Full dreadfull thinges out of that balefull booke Her covered with her sable vestiment,

He red, and measur'd many a sad verse, Wherewith the worlds faire beautie she hath blent: That horrour gan the virgins hart to perse, Then, when the second watch was almost past, And her faire locks up stared stiffe on end, That brasen dore flew open, and in went

Hearing him those same bloody lynes reherse; Bold Britomart, as she had late forecast,

And, all the while he red, she did extend Nether of ydle showes nor of false charmes aghast. Her sword high over him, if ought he did offend. So soone as she was entred, rownd about

Anon she gan perceive the house to quake, Shee cast her eies to see what was become

And all the dores to rattle round about; Of all those persons which she saw without: Yet all that did not her dismaied make, Bat lo! they streight were vanisht all and some; Nor slack her threatfull hand for daungers dout, Ne living wight she saw in all that roome,

But still with stedfast eye and courage stout Save that same woefull lady; both whose hands Abode, to weet what end would come of all: Were bounden fast, that did her ill become, At last that mightie chaine, which round about And her small waste girt rownd with yron bands Her tender waste was wound, ados ne gan fall, Unto a brasen pillour, by the which she stands. And that great brasen pillour broke in peeces small. And, her before, the vile enchaunter sate,

The cruell steele, which thrild her dying hart, Figuring straunge characters of his art;

Fell softly forth, as of his owne accord; With living blood he those characters wrate, And the wyde wound, which lately did dispart Dreadfully dropping from ber dying hart,

Her bleeding brest and riven bowels gord, Seerning transfixed with a cruell dart;

Was closed up, as it had not beene sor'd; And all perforce to make her him to love. And every part to safëty full sownd, Ah! who can love the worker of her smart! As she were never hurt, was soone restord: A thousand charmes he formerly did prove; Tho, when she felt herselfe to be uobownd Yet thousand charmes could not her stedfast hart And perfect bole, prostrate she fell unto the grownd; remove.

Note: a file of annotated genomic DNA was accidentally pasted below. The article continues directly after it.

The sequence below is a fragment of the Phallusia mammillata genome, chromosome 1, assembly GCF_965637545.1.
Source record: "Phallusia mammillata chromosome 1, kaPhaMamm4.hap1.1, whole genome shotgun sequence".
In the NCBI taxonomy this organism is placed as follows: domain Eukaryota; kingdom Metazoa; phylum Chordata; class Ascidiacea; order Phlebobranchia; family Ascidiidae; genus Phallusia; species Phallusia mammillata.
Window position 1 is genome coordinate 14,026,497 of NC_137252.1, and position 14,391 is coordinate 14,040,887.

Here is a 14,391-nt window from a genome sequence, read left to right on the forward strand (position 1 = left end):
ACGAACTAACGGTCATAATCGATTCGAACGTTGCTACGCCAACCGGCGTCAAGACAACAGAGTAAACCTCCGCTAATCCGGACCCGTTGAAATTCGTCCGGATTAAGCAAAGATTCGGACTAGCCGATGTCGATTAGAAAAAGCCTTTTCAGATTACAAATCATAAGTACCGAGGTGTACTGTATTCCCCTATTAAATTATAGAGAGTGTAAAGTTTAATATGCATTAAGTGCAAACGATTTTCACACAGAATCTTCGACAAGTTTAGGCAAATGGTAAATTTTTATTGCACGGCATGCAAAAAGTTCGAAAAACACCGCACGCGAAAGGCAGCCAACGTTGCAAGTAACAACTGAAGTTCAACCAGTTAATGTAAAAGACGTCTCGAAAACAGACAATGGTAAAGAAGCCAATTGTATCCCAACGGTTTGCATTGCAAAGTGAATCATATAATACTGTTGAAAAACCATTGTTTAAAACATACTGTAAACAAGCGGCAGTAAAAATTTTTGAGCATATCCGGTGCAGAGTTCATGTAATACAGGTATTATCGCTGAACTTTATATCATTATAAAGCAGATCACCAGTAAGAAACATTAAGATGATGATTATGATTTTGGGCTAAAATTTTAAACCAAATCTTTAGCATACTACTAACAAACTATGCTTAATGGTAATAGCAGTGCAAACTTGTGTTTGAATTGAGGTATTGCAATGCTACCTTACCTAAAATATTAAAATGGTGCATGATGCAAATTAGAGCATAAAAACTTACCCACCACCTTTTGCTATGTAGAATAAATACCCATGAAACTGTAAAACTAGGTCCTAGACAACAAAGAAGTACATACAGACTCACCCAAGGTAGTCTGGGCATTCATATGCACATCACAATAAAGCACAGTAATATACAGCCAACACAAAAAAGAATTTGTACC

Before faire Britomart she fell prostráte, Soon as that virgin knight he saw in place, Saying ; " Ah! noble knight, what worthy meede His wicked bookes in hast he overthrew,

Can wretched lady, quitt from wofull state, Not caring his long labours to deface;

Yield you in lieu of this your gracious deed ? And, fiercely running to that lady trew,

Your vertue selfe her owne reward shall breed, A murdrous knife out of his pocket drew,

Even immortall prayse and glory wyde, The which he thought, for villeinous despight, Which I your vassall, by your prowesse freed, In her tormented bodie to embrew :

Shall thruugh the world make to be notifydle, But the stout damzell to him leaping light And goodly well advaunce that goodly well waş His cursed hand withheld, and maistered his might, tryde." From her, to whom his fury first he ment, But Britomart, uprearing her from grownd, The wicked weapon rashly he did wrest,

Said ; " Gentle dame, reward enough I weene, And, turning to herselfe his fell intent,

For many labours more than I have found, Unwares it stroke into her snowie chest,

This, that in safetie now I have you seene, That litle drops empurpled her faire brest. And meane of your deliverance have beene: Exceeding wroth therewith the virgin grew, Henceforth, faire lady, comfort to you take, Albe the wound were nothing deepe imprest, And put away remembrance of late teene; And fiercely forth her mortall blade she drew, Insted thereof, know that your loving make To give him the reward for such vile outrage dew. Hath no lesse griefe endured for your gentle sake." So mightily she smote him, that to ground (slaine, She much was cheard to heare him mentiond, He fell halfe dead; next stroke him should have Whom of all living wightes she loved best. Had not the lady, which by him stood bound, Then laid the noble championesse strong hond Dernly unto her called to abstaine